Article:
Controlling NeoPixels from a PC without a microcontroller.

From the moment I got some WS2812B leds in my hands, I wanted to build a led matrix that I could control from my computer. But almost every single project that I found on the Internet used a microcontroller to translate the color data into the stream of bits required by the leds, either by bit banging or with the help of an SPI port. I found that there are some modules specifically designed for this task, but with a price tag that seems excessive to me.

Since a PC has enough power to do the translation itself, the only problem is to find an appropriate output for the bit stream. And since at least my PC has no SPI port, the next obvious candidate is the serial port.

After reading a blog post about the WS2812B timing by Josh Levine I knew that I was on the right track, specifically where he wrote:

People have used many exotic and complex methods to meet these strict requirements- including cycle counting, PWM, SPI, and even UARTs with extra inverter hardware

So yes, I’m about to use an exotic method (but not complex at all): an UART with extra inverter hardware. In that blog post he also states that the only critical parameter is the maximum width of a 0-bit pulse (500 ns). This value gives a minimum frequency that the UART has to support: 2Mbps.

Forming the bit stream

If we compare the signal required by the WS2812B with the one generated by an UART, they would seem incompatible especially because the UART signal has start and stop bits that should always be sent and thus would interfere with the intended signal. Also, the timing doesn’t appear to match the timings in the WS2812B datasheet. But we are working under the asumption that the only critical value is the bit-0 time: if bit-0 time equals x, bit-1 time would be 2x and the full period would be 3x, thus we could produce a nice signal that is still within specs.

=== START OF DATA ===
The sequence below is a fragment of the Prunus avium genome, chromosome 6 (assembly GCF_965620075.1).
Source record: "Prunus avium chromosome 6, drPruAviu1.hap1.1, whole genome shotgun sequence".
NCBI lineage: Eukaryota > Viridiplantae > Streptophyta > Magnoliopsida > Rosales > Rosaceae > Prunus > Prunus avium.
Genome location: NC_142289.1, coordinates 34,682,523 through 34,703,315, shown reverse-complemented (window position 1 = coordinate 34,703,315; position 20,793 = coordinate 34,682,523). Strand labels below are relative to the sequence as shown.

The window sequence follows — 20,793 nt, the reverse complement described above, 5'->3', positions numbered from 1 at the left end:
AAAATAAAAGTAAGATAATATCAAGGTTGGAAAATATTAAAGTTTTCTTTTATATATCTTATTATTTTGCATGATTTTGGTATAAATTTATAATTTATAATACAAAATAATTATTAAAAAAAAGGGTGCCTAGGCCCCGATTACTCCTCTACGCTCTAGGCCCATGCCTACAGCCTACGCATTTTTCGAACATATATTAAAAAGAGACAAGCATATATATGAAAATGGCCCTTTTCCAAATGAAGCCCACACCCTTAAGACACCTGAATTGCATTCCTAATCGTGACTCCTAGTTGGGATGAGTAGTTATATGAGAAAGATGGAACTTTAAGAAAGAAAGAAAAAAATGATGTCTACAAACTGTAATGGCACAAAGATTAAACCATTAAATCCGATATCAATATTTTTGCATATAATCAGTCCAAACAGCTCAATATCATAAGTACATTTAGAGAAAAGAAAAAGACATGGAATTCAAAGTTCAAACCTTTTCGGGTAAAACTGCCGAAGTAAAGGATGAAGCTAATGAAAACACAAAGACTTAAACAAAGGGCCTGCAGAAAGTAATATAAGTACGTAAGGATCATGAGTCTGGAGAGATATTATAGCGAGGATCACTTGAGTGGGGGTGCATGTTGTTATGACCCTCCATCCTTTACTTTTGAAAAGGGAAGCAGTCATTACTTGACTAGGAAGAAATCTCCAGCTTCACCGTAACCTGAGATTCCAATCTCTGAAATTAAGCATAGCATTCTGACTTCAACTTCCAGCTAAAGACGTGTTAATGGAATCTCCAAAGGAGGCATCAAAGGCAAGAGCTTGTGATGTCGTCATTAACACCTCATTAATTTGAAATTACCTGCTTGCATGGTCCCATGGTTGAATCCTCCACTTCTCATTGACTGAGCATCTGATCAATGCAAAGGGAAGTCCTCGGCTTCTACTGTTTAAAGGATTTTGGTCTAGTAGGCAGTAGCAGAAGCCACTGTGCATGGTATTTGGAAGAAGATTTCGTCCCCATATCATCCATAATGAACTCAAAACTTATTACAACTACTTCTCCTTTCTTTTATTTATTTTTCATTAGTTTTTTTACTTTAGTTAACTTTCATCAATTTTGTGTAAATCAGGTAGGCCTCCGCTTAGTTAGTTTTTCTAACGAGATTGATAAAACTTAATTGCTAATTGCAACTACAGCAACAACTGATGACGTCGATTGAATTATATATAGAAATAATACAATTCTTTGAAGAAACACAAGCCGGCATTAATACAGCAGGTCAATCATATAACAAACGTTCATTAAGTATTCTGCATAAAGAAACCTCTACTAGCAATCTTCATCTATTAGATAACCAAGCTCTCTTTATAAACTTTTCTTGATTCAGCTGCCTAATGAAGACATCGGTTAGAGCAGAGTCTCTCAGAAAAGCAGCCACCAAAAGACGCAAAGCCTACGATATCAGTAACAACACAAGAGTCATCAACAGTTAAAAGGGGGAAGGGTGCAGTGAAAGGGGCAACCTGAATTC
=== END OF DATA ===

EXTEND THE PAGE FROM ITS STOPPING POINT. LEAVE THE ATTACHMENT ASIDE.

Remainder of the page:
How would this bit stream look, if it was composed of 0 and 1 bits alternated? How can we coalesce this sequence with the UART’s sequence?


Because each WS2812B bit always start with a high level and ends with a low level, we could consider that the WS2812B signal also has start and stop bits surrounding each data bit, altough with inverted levels when compared to an UART. So the same WS2812B bit stream from previous picture could be visualized as:


Since the start and stop bits are inverted with respect to the UART’s signal we invert every bit in the previous sequence to get the sequence to send over the UART:


The UART can be configured to send only 7 data bits,  which gives a total of nine bits sent for each byte, and this matches three WS2812B bits. And because a single pixel requires 24 bits this means that the whole color sequence could be encoded in exactly 8 memory bytes. In the figure above the values in gray are constant so they help to build a template or map to place the color bits. Remember that the UART sends the LSB first so to visualize the real value to encode, just reverse bit positions as in the following figure:


Let’s see an example. To send the color orange (0x05ff00 in GRB), starting with the MSB we’ll divide the color bits in eight groups of three bits, and using  the template above we’ll find the value to send over the UART. Remember that we have to reverse and invert the bits to match UART’s bit order and levels:

Because there are only eight three-bit permutations, a simple way to solve the bit encoding is to use a lookup table:

byte[] bitTriplets = new byte[] {
    0x5b, 0x1b, 0x53, 0x13,
    0x5a, 0x1a, 0x52, 0x12

Put everything together

To test this idea we need an USB to serial converter capable of at least 2Mbps but we can go as high as 3Mbps with 2.4Mbps being the one producing the closest timing with the one specified in the datasheet.

An ubiquitous device with this capabilities is the FT232R. So I tried first to use this module because I have one at hand and according to the datasheet you can invert the TX signal by flipping a bit in the firmware. But it turns out I have a counterfeit product so I had to invert de bits externally. A simple inverter using a general purpose transistor does the job:



With the above circuit and a simple “chasing” program I tested the idea with the FT232R and the CH340 which I also had lying around.


You can download the complete source code from the github repository.